Countervailing Market Power and Hospital Competition
While economic theories indicate that market power by downstream ﬁrms can potentially counteract market power upstream, antitrust policy is opaque about whether to incorporate countervailing market power in merger analyses. We use detailed national claims data from the healthcare sector to evaluate whether countervailing insurer power does indeed limit hospitals’ exercise of market power. We estimate willingness-to-pay models to evaluate hospital market power across analysis areas. We ﬁnd that countervailing market power is important: a typical hospital merger would raise hospital prices 4.3% at the 25th percentile of insurer concentration but only 0.97% at the 75th percentile of insurer concentration.
We thank Keith Brand, Martin Gaynor, Avigail Kifer, Aviv Nevo, Ted Rosenbaum, Kevin Kennedy, and seminar participants at George Washington University, the Federal Reserve Bank of Chicago, ASHEcon 2016, and the 2017 ASSA Annual Meeting for helpful comments. We acknowledge the Health Care Cost Institute (HCCI) and the companies providing data (Aetna, Humana, and UnitedHealthcare) used in this analysis. All analyses were conducted while Barrette was Director of Research at HCCI. Gowrisankaran acknowledges funding from the National Science Foundation (Grant SES-1425063). The views expressed herein are those of the authors and do not necessarily reflect the views of the National Bureau of Economic Research.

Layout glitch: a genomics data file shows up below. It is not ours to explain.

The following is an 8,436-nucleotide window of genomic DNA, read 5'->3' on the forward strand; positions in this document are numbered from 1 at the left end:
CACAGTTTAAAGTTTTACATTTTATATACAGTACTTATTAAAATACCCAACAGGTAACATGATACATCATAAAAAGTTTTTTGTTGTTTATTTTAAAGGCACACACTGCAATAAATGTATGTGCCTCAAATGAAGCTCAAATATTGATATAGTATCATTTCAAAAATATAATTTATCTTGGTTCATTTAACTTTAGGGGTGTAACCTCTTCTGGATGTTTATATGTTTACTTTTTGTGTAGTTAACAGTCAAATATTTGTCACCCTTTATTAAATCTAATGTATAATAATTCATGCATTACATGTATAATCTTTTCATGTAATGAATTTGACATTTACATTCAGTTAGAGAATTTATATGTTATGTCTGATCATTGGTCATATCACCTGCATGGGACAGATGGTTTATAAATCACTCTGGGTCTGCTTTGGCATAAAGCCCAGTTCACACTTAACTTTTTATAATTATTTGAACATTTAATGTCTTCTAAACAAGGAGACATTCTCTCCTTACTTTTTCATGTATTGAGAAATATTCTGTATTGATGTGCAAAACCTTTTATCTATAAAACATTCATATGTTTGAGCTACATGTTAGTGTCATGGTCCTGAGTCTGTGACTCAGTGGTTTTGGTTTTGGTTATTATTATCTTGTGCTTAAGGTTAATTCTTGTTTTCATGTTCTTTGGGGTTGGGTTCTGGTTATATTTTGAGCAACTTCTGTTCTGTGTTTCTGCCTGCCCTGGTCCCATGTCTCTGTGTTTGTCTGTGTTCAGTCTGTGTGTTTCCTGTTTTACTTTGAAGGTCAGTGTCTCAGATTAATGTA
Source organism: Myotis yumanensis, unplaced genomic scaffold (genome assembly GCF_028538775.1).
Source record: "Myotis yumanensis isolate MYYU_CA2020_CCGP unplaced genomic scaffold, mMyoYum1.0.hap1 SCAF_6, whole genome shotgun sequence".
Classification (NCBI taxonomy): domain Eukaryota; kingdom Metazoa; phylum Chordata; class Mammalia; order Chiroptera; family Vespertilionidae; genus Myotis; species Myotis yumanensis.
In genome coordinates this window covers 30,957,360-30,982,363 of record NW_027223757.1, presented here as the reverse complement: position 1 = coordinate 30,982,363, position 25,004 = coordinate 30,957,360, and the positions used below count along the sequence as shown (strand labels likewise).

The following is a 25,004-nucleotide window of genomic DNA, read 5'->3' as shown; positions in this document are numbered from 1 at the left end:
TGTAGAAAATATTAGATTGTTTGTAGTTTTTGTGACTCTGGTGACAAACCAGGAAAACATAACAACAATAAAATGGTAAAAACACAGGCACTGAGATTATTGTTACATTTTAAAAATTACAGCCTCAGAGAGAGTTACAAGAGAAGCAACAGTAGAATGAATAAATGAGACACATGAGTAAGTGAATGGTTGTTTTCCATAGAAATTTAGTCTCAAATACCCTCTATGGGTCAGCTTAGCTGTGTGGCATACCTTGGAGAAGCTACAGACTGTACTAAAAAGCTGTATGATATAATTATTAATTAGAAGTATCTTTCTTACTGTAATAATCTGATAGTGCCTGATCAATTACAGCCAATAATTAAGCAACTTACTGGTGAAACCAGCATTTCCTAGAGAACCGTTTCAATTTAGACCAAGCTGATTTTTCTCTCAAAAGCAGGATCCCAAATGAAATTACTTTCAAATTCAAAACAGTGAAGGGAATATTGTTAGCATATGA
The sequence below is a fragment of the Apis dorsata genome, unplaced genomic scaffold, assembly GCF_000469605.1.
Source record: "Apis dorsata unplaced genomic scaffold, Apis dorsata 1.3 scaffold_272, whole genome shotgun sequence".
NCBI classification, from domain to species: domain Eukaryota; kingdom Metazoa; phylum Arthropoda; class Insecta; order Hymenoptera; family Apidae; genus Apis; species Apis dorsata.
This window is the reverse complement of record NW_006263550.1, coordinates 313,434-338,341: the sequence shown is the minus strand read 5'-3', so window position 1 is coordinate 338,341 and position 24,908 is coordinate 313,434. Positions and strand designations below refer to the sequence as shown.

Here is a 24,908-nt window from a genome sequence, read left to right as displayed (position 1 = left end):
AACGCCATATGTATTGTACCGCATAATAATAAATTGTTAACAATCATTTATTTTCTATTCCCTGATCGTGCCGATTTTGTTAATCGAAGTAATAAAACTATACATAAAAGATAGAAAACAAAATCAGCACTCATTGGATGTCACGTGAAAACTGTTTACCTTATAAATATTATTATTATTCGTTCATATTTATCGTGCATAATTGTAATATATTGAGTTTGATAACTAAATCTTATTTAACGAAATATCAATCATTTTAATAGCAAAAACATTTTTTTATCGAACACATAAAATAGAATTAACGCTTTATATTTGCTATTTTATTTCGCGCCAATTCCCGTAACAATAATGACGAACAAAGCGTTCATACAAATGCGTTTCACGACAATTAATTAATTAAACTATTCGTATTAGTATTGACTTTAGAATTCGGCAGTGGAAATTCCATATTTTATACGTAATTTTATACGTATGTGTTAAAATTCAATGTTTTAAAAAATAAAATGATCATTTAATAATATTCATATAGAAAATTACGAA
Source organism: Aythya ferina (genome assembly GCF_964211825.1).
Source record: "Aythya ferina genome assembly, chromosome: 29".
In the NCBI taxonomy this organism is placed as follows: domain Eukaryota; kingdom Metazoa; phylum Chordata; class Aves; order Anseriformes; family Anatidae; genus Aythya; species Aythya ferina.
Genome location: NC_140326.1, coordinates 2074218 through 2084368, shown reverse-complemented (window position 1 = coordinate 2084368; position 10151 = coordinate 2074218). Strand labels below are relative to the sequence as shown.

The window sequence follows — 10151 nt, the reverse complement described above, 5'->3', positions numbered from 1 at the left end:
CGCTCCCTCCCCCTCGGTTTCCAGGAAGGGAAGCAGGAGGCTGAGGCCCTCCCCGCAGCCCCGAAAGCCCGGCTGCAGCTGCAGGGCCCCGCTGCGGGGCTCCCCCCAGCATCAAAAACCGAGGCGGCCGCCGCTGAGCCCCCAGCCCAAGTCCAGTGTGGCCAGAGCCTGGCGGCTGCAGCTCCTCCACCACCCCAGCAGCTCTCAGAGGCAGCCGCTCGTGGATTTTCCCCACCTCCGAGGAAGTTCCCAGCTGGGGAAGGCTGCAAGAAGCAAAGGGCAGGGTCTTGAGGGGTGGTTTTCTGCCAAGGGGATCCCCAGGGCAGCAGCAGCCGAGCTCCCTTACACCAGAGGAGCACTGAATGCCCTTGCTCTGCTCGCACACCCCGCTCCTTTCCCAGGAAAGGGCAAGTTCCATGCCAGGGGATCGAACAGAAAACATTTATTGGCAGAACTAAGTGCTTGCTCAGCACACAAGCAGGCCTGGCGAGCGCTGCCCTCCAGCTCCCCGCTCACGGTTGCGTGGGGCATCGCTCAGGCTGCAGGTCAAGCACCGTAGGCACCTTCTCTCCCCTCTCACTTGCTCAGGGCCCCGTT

• I am a Senior Advisor to Cornerstone Research. As such, I have provided expert testimony and consulting services to a number of entities, including hospital systems and health insurers.
• I am a co-PI on a grant from the Agency for Healthcare Quality and Research (1R01HS024850-01) that considers narrow network health plans.
• I was the PI on a grant from the National Science Foundation (SES-1425063) that considers bargaining between hospitals and health insurers.
• I declare that I have no other relevant material or financial interests that relate to the research described in this paper.
- A typical hospital merger would raise the price of an average hospital stay by 4.3 percent in a market at the 25th percentile of...